My Mom was sitting at our “breakfast bar” typing out a letter to me. I was in college at the time, and she tried to write to me about once every other week. We stayed in touch mostly by phone, but it was more expensive then than now, so the letters were for the longer stories and reports on “home doings.” The following story unfolded before her eyes on the day she wrote that letter. She said that Popoki’s thoughts were so evident on her face and in her demeanor, that she was certain she knew exactly what she was thinking, so I will tell the following story from Popoki’s point of view, and in her “voice” after this incident took place:
Finally all my morning chores were done. It was time to relax in my favorite non-human-lap spot: the return air vent in front of the refrigerator. Paula’s Mom was sitting at the breakfast bar. I knew she wouldn’t bother me while I was trying to nap, getting my beauty sleep. It takes a lot of rest to look this good, you know.
Wouldn’t you know it? Someone else decided to disturb me, and started calling me! “Popoki! Popoki! Popoki! Here kitty, kitty, kitty! Come here, Popo, Here kitty. kitty kitty!” The voice kept going on and on and on! The racket was almost deafening! What on earth could be so much more important than my morning nap! I didn’t think Paula was home – she wasn’t in her bed last night, or I would have slept on her. I had no idea who it could be, but it sure sounded like Paula. She is pretty good to me; I decided I had to go see what she wanted. I thought that it had better be important. I wish I didn’t feel like I had to take care of my family, but that’s the way it is with humans. You’ve got to be ready to rescue them.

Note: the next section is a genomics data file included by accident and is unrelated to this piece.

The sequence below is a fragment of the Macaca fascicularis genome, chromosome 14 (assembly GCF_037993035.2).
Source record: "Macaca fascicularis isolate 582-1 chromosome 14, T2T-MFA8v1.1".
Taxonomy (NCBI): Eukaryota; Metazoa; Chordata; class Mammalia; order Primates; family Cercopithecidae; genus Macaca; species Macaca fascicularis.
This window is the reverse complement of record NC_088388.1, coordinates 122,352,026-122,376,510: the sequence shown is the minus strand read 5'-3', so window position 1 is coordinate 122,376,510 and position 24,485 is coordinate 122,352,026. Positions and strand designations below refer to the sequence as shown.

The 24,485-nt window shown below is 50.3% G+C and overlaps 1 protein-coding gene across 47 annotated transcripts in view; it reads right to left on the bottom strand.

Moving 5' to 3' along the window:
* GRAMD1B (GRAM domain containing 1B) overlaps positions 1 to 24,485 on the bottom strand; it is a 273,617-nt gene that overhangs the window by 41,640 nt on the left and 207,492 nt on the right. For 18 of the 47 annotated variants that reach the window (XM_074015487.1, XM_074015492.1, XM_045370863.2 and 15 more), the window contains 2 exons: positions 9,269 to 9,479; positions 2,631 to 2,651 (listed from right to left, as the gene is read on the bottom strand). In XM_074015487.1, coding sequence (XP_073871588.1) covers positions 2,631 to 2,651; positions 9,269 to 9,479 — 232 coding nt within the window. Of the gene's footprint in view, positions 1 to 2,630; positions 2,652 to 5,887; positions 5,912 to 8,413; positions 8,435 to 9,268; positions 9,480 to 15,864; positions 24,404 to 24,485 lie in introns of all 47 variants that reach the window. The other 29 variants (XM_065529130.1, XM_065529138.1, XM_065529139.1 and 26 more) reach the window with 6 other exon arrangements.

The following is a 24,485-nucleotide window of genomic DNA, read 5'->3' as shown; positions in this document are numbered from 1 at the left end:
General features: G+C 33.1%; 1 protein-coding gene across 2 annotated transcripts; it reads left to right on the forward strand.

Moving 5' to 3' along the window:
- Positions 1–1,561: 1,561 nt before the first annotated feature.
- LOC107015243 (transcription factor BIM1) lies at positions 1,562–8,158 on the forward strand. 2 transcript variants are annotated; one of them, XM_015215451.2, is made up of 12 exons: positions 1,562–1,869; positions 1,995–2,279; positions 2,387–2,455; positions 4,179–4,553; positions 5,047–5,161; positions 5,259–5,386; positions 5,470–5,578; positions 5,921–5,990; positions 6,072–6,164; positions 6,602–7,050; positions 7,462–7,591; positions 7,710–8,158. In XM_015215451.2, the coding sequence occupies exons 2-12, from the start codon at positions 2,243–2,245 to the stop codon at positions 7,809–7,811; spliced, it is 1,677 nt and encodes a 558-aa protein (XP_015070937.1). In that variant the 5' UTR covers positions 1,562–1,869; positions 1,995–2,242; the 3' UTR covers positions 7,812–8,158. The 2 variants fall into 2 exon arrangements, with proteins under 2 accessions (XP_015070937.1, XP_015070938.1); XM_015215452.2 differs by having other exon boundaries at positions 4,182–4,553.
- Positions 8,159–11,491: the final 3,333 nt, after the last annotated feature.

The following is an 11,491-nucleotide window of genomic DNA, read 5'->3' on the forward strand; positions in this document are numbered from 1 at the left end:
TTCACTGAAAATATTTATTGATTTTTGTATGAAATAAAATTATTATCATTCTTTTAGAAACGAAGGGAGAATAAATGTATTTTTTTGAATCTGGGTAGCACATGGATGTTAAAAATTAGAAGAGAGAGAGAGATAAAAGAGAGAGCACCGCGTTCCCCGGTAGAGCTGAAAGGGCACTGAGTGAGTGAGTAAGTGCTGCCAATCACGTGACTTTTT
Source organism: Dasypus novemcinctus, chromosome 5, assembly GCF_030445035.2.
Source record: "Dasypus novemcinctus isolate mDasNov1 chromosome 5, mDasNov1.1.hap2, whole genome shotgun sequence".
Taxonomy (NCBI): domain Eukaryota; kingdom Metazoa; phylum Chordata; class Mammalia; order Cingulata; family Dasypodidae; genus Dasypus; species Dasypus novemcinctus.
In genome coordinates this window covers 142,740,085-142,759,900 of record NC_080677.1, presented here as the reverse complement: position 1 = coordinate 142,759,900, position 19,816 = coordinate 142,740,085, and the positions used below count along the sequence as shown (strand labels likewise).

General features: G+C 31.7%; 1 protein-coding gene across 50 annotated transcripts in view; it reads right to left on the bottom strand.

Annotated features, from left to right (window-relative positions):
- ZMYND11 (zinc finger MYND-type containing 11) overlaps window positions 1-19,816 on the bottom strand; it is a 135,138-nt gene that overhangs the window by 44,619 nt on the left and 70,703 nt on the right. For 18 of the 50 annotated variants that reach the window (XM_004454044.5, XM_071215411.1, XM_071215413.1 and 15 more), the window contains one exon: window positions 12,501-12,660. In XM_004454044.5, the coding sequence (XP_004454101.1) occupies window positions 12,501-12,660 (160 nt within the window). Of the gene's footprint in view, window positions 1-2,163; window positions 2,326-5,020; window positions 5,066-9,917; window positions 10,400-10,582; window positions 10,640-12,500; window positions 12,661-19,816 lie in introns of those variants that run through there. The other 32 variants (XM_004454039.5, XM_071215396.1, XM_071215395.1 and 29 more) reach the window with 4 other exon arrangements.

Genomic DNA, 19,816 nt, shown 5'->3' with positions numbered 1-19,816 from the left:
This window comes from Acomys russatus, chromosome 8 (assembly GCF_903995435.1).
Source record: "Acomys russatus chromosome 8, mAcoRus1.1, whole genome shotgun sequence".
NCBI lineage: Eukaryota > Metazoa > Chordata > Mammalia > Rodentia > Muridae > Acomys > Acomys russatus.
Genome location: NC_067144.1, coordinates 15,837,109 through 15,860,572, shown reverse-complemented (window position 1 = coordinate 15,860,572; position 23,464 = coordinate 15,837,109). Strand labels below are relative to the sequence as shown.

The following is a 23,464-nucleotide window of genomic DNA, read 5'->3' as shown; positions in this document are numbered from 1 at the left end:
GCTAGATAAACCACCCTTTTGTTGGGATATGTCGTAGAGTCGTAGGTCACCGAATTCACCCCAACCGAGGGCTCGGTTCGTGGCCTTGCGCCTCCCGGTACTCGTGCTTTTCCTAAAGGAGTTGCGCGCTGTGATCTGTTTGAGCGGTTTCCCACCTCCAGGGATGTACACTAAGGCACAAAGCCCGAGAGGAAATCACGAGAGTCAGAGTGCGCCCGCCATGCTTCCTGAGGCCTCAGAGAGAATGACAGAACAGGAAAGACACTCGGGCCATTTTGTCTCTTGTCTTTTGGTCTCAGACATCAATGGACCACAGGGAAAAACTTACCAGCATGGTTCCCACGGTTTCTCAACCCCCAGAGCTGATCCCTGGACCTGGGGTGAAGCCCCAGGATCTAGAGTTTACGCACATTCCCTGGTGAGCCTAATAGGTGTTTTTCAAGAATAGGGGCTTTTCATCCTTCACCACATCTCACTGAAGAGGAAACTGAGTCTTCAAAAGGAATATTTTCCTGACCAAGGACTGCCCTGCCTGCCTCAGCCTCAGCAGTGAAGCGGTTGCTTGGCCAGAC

I stretched first. A good long one. No sense in making my people feel like I am completely at their beck and call. I had been so comfortable and warm. “Popoki! Popoki! Popoki!” the voice kept screaming. “All right, all right, I’m coming! Hold your horses!” I called. Sheesh! What was the emergency? The yelling was coming from the family room, right next door to the kitchen. I thought it was curious that Paula’s Mom didn’t hear that voice. Maybe she was pretending not to. You’d think she would have been concerned.
So I got to the door to the family room where all the ruckus was coming from and looked for Paula. She wasn’t anywhere I could see, and neither were any of the other members of my family. Then I turned my head toward where the noise was coming from and I saw at last who had been calling me. That damn bird, “Pepper.” (Paula’s Mom doesn’t like it when I use that sort of language, but honestly! Who wouldn’t if they had been in my place?
What does that bird do next but start to laugh. Hysterically. He knew he had me, and he had gotten me good. I don’t think I have ever been as mad as I was at that moment. A bird! A stupid bird! Since the rest of the family seemed to dote on him so, I tolerated him – usually. Besides he has a beak large enough to hurt whoever crossed him. So I generally kept plenty of space between us. After all, he was with the family before I was. They weren’t smart enough to let a cat take over first. Humans!
That bird kept laughing. I was humiliated. I decided I wouldn’t stand there and listen to him and watch him gloat. Gathering up all the dignity I had left, I went back to my spot in the kitchen. I know Paula’s Mom thought I was stomping back, but really, I was proudly holding my head high. I didn’t want her to think that I would have been so fooled. DUPED! By a BIRD!
So – that’s the story. The bird finally shut up, and I finally got to nap. The memory of that embarrassing moment is almost too much to bear. I’ll probably never live it down. Sometimes when none of the humans are around, that bird will still laugh at me. I refuse to give him the satisfaction of knowing that I am still bothered. But, I’ve got to figure out a way to get that bird. . .
Mom typed her letter and sent it on with her version of the story. It pretty much lined up with the one Popoki told. She was always an honest cat. I miss her. By the way, Pepper never “got” her again.
I wish you all enough. . .